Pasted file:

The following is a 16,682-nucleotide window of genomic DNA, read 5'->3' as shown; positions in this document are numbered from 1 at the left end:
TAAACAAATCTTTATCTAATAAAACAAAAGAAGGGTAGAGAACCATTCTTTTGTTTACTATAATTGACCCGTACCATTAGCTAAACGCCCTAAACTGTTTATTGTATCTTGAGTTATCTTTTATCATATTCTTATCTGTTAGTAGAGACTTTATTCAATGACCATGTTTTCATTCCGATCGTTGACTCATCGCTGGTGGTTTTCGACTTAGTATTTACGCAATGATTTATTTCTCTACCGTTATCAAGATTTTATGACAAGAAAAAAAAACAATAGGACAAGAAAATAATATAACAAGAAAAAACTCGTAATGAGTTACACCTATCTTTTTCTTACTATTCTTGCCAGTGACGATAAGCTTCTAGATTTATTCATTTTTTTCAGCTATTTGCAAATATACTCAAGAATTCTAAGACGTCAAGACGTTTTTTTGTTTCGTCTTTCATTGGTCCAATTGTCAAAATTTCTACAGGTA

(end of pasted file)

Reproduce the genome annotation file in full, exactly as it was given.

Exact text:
The following is a 16,682-nucleotide window of genomic DNA, read 5'->3' as shown; positions in this document are numbered from 1 at the left end:
TAAACAAATCTTTATCTAATAAAACAAAAGAAGGGTAGAGAACCATTCTTTTGTTTACTATAATTGACCCGTACCATTAGCTAAACGCCCTAAACTGTTTATTGTATCTTGAGTTATCTTTTATCATATTCTTATCTGTTAGTAGAGACTTTATTCAATGACCATGTTTTCATTCCGATCGTTGACTCATCGCTGGTGGTTTTCGACTTAGTATTTACGCAATGATTTATTTCTCTACCGTTATCAAGATTTTATGACAAGAAAAAAAAACAATAGGACAAGAAAATAATATAACAAGAAAAAACTCGTAATGAGTTACACCTATCTTTTTCTTACTATTCTTGCCAGTGACGATAAGCTTCTAGATTTATTCATTTTTTTCAGCTATTTGCAAATATACTCAAGAATTCTAAGACGTCAAGACGTTTTTTTGTTTCGTCTTTCATTGGTCCAATTGTCAAAATTTCTACAGGTA